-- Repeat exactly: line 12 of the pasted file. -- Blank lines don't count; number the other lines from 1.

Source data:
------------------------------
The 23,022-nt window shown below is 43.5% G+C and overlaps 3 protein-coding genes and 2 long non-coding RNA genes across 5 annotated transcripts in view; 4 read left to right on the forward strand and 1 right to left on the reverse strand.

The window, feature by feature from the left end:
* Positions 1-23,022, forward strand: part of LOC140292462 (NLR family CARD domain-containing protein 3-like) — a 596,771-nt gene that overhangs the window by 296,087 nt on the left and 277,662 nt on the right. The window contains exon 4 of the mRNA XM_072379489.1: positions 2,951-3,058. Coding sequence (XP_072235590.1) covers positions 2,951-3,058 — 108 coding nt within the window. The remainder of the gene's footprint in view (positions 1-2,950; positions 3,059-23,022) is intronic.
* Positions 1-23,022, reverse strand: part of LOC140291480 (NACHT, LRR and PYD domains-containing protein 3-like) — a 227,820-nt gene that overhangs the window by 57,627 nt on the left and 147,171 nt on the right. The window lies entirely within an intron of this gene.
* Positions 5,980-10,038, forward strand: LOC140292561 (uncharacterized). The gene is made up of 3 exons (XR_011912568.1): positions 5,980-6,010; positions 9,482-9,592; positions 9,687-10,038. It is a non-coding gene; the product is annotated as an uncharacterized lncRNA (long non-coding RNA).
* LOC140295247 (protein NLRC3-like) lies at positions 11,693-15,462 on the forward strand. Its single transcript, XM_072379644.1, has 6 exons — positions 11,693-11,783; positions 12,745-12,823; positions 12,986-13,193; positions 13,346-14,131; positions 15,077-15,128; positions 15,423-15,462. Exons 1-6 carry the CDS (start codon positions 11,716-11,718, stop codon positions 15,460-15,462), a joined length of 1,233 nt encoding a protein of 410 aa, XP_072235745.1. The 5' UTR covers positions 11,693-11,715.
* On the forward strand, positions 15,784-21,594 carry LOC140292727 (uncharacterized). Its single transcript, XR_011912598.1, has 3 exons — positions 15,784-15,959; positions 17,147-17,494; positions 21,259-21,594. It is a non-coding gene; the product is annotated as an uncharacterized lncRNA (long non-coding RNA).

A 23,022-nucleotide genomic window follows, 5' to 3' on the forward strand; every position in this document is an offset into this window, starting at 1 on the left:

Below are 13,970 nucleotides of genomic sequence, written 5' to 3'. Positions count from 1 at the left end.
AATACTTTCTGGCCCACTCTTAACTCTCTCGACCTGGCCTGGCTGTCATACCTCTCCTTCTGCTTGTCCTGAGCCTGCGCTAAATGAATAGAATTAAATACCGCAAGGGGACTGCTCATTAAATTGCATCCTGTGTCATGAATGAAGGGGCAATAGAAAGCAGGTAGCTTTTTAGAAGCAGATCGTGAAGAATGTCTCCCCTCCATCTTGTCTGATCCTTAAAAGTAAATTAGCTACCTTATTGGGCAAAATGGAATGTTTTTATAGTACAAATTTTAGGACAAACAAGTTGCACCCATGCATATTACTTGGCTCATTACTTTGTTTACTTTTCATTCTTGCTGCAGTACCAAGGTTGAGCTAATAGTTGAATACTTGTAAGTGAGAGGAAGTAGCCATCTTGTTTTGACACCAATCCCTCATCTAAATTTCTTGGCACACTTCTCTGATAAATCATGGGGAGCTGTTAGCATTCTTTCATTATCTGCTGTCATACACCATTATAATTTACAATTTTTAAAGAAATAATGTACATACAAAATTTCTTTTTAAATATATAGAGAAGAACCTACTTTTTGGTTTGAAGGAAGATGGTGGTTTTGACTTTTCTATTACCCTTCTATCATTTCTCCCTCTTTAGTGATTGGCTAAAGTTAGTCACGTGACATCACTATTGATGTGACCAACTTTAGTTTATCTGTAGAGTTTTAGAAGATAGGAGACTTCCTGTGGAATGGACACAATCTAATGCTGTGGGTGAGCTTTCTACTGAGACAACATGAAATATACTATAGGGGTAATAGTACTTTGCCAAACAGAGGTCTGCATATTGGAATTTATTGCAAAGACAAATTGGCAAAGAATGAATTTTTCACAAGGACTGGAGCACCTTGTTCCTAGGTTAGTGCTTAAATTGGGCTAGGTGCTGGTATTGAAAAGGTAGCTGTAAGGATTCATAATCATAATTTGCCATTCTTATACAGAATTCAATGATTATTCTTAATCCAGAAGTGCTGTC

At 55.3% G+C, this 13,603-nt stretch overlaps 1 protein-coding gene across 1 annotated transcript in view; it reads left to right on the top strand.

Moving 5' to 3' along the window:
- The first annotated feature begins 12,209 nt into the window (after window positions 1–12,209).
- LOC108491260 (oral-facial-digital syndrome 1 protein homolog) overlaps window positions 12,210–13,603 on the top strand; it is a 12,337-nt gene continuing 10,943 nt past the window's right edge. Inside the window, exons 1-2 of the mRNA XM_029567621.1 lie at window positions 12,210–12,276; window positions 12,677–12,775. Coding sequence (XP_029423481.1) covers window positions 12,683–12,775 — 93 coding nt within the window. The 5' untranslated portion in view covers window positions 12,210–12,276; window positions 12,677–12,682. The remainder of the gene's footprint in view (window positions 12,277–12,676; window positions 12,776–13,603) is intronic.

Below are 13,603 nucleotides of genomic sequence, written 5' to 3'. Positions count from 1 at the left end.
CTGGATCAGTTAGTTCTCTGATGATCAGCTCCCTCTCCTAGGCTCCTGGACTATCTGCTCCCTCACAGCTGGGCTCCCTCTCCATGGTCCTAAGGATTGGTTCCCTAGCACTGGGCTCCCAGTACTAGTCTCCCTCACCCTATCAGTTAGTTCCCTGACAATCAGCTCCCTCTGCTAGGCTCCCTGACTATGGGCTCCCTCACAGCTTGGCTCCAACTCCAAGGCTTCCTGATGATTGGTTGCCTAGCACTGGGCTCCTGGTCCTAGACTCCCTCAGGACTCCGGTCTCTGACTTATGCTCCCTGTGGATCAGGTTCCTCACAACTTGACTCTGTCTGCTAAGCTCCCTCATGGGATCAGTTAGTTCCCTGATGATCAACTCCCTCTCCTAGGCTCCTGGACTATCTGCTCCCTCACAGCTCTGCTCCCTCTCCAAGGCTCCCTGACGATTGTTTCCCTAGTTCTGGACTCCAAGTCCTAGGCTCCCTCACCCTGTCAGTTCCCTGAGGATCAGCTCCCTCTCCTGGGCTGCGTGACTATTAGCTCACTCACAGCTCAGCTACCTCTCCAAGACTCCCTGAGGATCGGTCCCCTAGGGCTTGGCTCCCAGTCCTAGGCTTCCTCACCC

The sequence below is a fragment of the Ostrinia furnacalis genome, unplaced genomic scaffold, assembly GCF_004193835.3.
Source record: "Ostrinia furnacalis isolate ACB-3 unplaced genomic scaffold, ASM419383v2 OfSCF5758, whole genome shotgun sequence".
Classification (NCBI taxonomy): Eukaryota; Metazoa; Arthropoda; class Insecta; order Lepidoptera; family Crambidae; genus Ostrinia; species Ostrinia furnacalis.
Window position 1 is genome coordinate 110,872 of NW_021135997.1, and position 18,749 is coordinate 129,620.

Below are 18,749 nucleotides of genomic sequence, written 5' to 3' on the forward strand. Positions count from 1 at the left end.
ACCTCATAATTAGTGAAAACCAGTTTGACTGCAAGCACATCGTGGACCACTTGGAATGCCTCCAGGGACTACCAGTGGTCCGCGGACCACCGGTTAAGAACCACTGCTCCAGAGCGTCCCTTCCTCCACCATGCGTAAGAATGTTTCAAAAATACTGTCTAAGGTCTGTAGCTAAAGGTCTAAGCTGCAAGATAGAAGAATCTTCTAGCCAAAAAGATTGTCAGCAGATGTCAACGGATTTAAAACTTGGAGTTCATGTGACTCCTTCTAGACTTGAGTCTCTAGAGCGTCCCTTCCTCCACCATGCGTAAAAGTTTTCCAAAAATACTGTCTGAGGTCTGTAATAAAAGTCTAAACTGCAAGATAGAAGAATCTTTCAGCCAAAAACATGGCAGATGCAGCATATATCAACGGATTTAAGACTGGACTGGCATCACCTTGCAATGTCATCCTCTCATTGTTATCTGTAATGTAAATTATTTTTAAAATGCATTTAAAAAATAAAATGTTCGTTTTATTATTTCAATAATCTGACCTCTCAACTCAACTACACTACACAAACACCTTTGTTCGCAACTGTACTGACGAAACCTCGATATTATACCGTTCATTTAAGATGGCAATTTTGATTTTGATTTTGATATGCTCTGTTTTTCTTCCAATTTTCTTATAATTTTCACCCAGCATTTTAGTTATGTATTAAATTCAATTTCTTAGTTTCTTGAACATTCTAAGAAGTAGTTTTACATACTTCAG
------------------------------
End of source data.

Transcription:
Moving 5' to 3' along the window: